“I wish I could write a beautiful book to break those hearts that are soon to cease to exist: a book of faith and small neat worlds and of people who live by the philosophies of popular songs.” – Zelda Fitzgerald
It’s the birthday of F. Scott Fitzgerald, born in St. Paul, Minnesota (1896). He’s the author of dozens of short stories and of the novels “The Great Gatsby” (1925), “This Side of Paradise” (1920), “The Beautiful and Damned” (1922), and “Tender is the Night” (1934).
After his first novel was published, Scott and his wife, Zelda, became New York celebrities, icons of the 1920s and of the Jazz Age, a term that Fitzgerald himself coined. But before there was Zelda, there was Ginevra King, F. Scott’s first love, who some scholars argue was the most important woman in F. Scott Fitzgerald’s literary life, even more influential on his writing than his famous wife. Many think Daisy Buchanan of “The Great Gatsby” is modeled after Ginevra, as well as, Isabelle Borge in “This Side of Paradise” and Judy Jones in “Winter Dreams.”
Ginevra, named after a Leonard da Vinci painting, was a Chicago debutante from an old-money family. She and Scott met at a sledding party in St. Paul when Scott was 18, home on winter break from Princeton, and she —16 — was in town visiting one of her boarding school roommates. Almost immediately, they became obsessed with each other and began a prodigious correspondence that would last three years, in which she wrote up to 24 pages of letters a day, often ditching Scripture class to sit and write to him. In the first letter to him, dated a week after they met, she asks him to send a photo of himself, saying, “I have but a faint recollection of yellow hair and big blue eyes and a brown corduroy waist-coat that was very good-looking!” And she signs that first letter, ”Yours Fickely sometimes but Devotedly at present — Ginevra.”
She was hugely coy and flirtatious. A couple weeks after that first letter, she wrote to him: “I hear you had plans for kissing me goodbye publicly. My goodness, I’m glad you didn’t. I’d have had to be severe as anything with you! (Ans. This — Why didn’t you?)”
Though he was devoted to her, King’s commitment to Fitzgerald fluctuated greatly, and despite his seriousness and discussion of their future, she often appeared blithe about their relationship. At one point, she wrote, ”Don’t forget our plan of elopement — That mustn’t fall through.”
During their courtship, Ginevra’s father said to F. Scott: “Poor boys shouldn’t think of marrying rich girls.” Scott wrote it down in his diary in August 1916. The line appears in The Great Gatsby, coming out of the mouth of Daisy Buchanan herself.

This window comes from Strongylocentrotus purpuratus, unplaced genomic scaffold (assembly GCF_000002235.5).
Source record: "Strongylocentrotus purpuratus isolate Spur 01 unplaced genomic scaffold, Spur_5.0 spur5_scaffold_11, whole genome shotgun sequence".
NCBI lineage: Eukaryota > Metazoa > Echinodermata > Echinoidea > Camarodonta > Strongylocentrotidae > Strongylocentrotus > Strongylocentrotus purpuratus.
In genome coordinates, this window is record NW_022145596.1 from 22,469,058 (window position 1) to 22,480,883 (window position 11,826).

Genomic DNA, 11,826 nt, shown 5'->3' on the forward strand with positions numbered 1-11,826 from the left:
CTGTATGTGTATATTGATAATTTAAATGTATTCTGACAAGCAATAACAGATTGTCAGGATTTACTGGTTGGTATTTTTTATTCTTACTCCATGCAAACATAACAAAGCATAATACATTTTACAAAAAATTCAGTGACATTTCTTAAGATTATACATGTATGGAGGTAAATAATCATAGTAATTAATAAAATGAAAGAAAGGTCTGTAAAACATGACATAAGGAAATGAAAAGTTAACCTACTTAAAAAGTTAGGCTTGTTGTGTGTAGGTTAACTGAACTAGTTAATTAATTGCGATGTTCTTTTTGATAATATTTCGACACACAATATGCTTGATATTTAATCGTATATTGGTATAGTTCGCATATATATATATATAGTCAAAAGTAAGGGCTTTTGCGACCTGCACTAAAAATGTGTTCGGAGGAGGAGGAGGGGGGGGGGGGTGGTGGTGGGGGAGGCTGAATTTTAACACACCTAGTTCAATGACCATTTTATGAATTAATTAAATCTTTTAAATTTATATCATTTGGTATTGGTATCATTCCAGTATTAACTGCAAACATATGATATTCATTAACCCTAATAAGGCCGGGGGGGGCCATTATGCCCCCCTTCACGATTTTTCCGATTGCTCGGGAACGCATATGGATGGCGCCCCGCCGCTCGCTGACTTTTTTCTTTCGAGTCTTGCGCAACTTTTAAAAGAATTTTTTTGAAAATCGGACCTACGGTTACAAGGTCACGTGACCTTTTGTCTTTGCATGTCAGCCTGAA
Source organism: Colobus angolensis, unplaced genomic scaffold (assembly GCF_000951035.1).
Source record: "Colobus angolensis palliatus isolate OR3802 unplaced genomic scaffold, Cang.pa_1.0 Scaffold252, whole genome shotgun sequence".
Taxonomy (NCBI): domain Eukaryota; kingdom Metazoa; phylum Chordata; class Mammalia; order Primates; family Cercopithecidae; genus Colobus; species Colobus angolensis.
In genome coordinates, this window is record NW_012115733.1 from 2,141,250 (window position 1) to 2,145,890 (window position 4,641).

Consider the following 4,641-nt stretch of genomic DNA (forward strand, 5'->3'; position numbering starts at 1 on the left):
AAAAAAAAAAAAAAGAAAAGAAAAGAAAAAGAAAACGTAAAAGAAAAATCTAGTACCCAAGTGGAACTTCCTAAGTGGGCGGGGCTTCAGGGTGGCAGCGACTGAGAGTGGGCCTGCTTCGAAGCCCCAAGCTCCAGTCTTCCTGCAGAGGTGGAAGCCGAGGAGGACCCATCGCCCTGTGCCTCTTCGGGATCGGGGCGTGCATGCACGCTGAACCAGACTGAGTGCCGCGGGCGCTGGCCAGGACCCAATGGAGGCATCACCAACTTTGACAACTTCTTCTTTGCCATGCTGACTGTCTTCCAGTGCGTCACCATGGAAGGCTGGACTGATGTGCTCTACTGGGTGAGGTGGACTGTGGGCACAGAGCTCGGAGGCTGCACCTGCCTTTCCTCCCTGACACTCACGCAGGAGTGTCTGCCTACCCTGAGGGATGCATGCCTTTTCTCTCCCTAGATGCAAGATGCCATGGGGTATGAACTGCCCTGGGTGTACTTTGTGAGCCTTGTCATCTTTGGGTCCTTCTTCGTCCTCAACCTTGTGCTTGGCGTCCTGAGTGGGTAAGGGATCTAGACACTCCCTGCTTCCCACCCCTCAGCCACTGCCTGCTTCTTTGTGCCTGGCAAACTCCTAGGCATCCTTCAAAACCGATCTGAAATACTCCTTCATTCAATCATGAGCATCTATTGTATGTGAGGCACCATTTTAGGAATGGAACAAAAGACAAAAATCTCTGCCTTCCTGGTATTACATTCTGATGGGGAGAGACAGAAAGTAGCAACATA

Their correspondence tapered off in 1917, and soon Ginevra King wrote to tell him that she was getting engaged to another man, the son of her dad’s business partner. When her wedding announcement appeared in the newspaper, he clipped it out and put it in his scrapbook, along with one of her handkerchiefs, and he hand-wrote a caption under it that said, “The End of a Once Poignant Story.”
In July 1918 — the same month that Ginevra announced her engagement — Scott met Zelda for the first time, at a dance in Montgomery, Alabama. But even after he’d begun a passionate courtship with Zelda, Ginevra loomed large in his mind. In 1919, he published a poem in The Nassau Literary Magazine about Ginevra entitled “My First Love.”
Twenty years after they stopped corresponding, Scott and Ginevra met up for the last time. It was in Hollywood, where he was writing movie scripts and trying to stay sober. Shortly before the planned meeting, he wrote to his daughter Scottie about Ginevra: “She was the first girl I ever loved and I have faithfully avoided seeing her up to this moment to keep the illusion perfect. I don’t know whether I should go or not.” The two of them went to a bar, and he began drinking again.
Fitzgerald wrote, “Show me a hero and I will write you a tragedy.” – The Crack Up
“I want to give a really BAD party. I mean it. I want to give a party where there’s a brawl and seductions and people going home with their feelings hurt and women passed out in the cabinet de toilette. You wait and see.” - Tender is the Night
”Youth is like having a big plate of candy. Sentimentalists think they want to be in the pure, simple state they were in before they ate the candy. They don’t. They just want the fun of eating it all over again.” - This Side of Paradise
”I like large parties. They’re so intimate. At small parties there isn’t any privacy.” – The Great Gatsby
”Gatsby believed in the green light, the orgastic future that year by year recedes before us. It eluded us then, but that’s no matter — tomorrow we will run faster, stretch out our arms farther…. And one fine morning — So we beat on, boats against the current, borne back ceaselessly into the past.” – The Great Gatsby